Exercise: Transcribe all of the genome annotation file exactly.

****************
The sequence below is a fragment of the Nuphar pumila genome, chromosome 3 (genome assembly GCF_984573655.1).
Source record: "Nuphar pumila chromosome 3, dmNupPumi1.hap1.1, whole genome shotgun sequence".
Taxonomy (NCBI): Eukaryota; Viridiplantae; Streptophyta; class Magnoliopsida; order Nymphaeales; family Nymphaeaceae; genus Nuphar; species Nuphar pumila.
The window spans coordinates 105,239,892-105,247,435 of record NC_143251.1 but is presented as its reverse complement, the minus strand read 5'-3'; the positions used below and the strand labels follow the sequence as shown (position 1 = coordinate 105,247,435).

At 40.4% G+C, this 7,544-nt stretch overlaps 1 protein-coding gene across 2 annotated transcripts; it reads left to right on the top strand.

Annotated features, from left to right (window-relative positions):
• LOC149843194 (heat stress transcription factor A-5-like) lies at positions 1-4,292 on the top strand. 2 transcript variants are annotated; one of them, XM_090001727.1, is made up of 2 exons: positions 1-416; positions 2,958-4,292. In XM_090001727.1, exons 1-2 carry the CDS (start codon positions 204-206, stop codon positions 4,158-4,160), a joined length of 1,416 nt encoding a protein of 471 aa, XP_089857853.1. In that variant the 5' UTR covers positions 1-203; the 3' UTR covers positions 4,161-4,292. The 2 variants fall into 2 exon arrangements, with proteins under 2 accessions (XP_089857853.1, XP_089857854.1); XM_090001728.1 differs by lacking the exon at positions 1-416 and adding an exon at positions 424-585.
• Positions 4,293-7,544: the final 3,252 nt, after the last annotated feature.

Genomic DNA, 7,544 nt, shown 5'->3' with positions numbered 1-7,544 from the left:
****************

The sequence below is a fragment of the Nuphar pumila genome, chromosome 3 (genome assembly GCF_984573655.1).
Source record: "Nuphar pumila chromosome 3, dmNupPumi1.hap1.1, whole genome shotgun sequence".
Taxonomy (NCBI): Eukaryota; Viridiplantae; Streptophyta; class Magnoliopsida; order Nymphaeales; family Nymphaeaceae; genus Nuphar; species Nuphar pumila.
The window spans coordinates 105,239,892-105,247,435 of record NC_143251.1 but is presented as its reverse complement, the minus strand read 5'-3'; the positions used below and the strand labels follow the sequence as shown (position 1 = coordinate 105,247,435).

At 40.4% G+C, this 7,544-nt stretch overlaps 1 protein-coding gene across 2 annotated transcripts; it reads left to right on the top strand.

Annotated features, from left to right (window-relative positions):
• LOC149843194 (heat stress transcription factor A-5-like) lies at positions 1-4,292 on the top strand. 2 transcript variants are annotated; one of them, XM_090001727.1, is made up of 2 exons: positions 1-416; positions 2,958-4,292. In XM_090001727.1, exons 1-2 carry the CDS (start codon positions 204-206, stop codon positions 4,158-4,160), a joined length of 1,416 nt encoding a protein of 471 aa, XP_089857853.1. In that variant the 5' UTR covers positions 1-203; the 3' UTR covers positions 4,161-4,292. The 2 variants fall into 2 exon arrangements, with proteins under 2 accessions (XP_089857853.1, XP_089857854.1); XM_090001728.1 differs by lacking the exon at positions 1-416 and adding an exon at positions 424-585.
• Positions 4,293-7,544: the final 3,252 nt, after the last annotated feature.

Genomic DNA, 7,544 nt, shown 5'->3' with positions numbered 1-7,544 from the left: